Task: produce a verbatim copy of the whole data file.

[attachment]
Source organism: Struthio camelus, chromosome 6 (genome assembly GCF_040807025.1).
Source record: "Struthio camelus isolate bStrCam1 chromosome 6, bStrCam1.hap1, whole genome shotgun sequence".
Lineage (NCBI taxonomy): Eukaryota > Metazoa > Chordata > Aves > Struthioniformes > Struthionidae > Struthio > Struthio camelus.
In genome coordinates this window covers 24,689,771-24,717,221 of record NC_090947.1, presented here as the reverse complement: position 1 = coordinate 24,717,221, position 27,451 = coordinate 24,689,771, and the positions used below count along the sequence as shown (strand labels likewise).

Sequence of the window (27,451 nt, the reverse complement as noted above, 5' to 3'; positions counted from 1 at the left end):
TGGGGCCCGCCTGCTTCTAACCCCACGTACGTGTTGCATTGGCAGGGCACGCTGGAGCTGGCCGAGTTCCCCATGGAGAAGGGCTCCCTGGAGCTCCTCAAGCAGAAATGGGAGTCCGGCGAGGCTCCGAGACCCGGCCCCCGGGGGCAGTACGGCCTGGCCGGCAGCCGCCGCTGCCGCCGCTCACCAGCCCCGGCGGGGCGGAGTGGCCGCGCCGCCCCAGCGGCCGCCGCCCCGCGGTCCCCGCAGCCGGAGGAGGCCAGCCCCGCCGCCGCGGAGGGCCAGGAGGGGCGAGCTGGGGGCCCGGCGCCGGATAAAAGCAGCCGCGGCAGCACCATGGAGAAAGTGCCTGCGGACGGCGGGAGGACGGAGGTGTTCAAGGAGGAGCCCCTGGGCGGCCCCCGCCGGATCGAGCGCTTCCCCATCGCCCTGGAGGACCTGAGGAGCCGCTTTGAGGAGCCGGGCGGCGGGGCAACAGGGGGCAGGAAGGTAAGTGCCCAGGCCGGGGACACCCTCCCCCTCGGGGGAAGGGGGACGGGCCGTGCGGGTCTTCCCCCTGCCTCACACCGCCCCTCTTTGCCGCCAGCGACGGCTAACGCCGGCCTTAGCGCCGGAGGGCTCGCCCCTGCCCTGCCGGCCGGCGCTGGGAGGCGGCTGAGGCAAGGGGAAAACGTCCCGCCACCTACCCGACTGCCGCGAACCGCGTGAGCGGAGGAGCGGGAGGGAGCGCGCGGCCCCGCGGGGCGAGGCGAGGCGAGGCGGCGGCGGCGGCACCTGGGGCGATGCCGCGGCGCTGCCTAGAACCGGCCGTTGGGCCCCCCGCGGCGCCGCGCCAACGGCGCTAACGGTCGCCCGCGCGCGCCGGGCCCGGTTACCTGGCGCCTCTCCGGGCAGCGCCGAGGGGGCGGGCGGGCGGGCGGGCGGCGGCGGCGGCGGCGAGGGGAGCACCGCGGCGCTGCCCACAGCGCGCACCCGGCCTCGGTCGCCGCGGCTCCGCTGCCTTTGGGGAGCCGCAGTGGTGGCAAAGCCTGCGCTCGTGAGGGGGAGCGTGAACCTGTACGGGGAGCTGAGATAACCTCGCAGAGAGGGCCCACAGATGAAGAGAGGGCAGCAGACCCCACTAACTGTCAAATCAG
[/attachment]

Source organism: Struthio camelus, chromosome 6 (genome assembly GCF_040807025.1).
Source record: "Struthio camelus isolate bStrCam1 chromosome 6, bStrCam1.hap1, whole genome shotgun sequence".
Lineage (NCBI taxonomy): Eukaryota > Metazoa > Chordata > Aves > Struthioniformes > Struthionidae > Struthio > Struthio camelus.
In genome coordinates this window covers 24,689,771-24,717,221 of record NC_090947.1, presented here as the reverse complement: position 1 = coordinate 24,717,221, position 27,451 = coordinate 24,689,771, and the positions used below count along the sequence as shown (strand labels likewise).

Sequence of the window (27,451 nt, the reverse complement as noted above, 5' to 3'; positions counted from 1 at the left end):
TGGGGCCCGCCTGCTTCTAACCCCACGTACGTGTTGCATTGGCAGGGCACGCTGGAGCTGGCCGAGTTCCCCATGGAGAAGGGCTCCCTGGAGCTCCTCAAGCAGAAATGGGAGTCCGGCGAGGCTCCGAGACCCGGCCCCCGGGGGCAGTACGGCCTGGCCGGCAGCCGCCGCTGCCGCCGCTCACCAGCCCCGGCGGGGCGGAGTGGCCGCGCCGCCCCAGCGGCCGCCGCCCCGCGGTCCCCGCAGCCGGAGGAGGCCAGCCCCGCCGCCGCGGAGGGCCAGGAGGGGCGAGCTGGGGGCCCGGCGCCGGATAAAAGCAGCCGCGGCAGCACCATGGAGAAAGTGCCTGCGGACGGCGGGAGGACGGAGGTGTTCAAGGAGGAGCCCCTGGGCGGCCCCCGCCGGATCGAGCGCTTCCCCATCGCCCTGGAGGACCTGAGGAGCCGCTTTGAGGAGCCGGGCGGCGGGGCAACAGGGGGCAGGAAGGTAAGTGCCCAGGCCGGGGACACCCTCCCCCTCGGGGGAAGGGGGACGGGCCGTGCGGGTCTTCCCCCTGCCTCACACCGCCCCTCTTTGCCGCCAGCGACGGCTAACGCCGGCCTTAGCGCCGGAGGGCTCGCCCCTGCCCTGCCGGCCGGCGCTGGGAGGCGGCTGAGGCAAGGGGAAAACGTCCCGCCACCTACCCGACTGCCGCGAACCGCGTGAGCGGAGGAGCGGGAGGGAGCGCGCGGCCCCGCGGGGCGAGGCGAGGCGAGGCGGCGGCGGCGGCACCTGGGGCGATGCCGCGGCGCTGCCTAGAACCGGCCGTTGGGCCCCCCGCGGCGCCGCGCCAACGGCGCTAACGGTCGCCCGCGCGCGCCGGGCCCGGTTACCTGGCGCCTCTCCGGGCAGCGCCGAGGGGGCGGGCGGGCGGGCGGGCGGCGGCGGCGGCGGCGAGGGGAGCACCGCGGCGCTGCCCACAGCGCGCACCCGGCCTCGGTCGCCGCGGCTCCGCTGCCTTTGGGGAGCCGCAGTGGTGGCAAAGCCTGCGCTCGTGAGGGGGAGCGTGAACCTGTACGGGGAGCTGAGATAACCTCGCAGAGAGGGCCCACAGATGAAGAGAGGGCAGCAGACCCCACTAACTGTCAAATCAG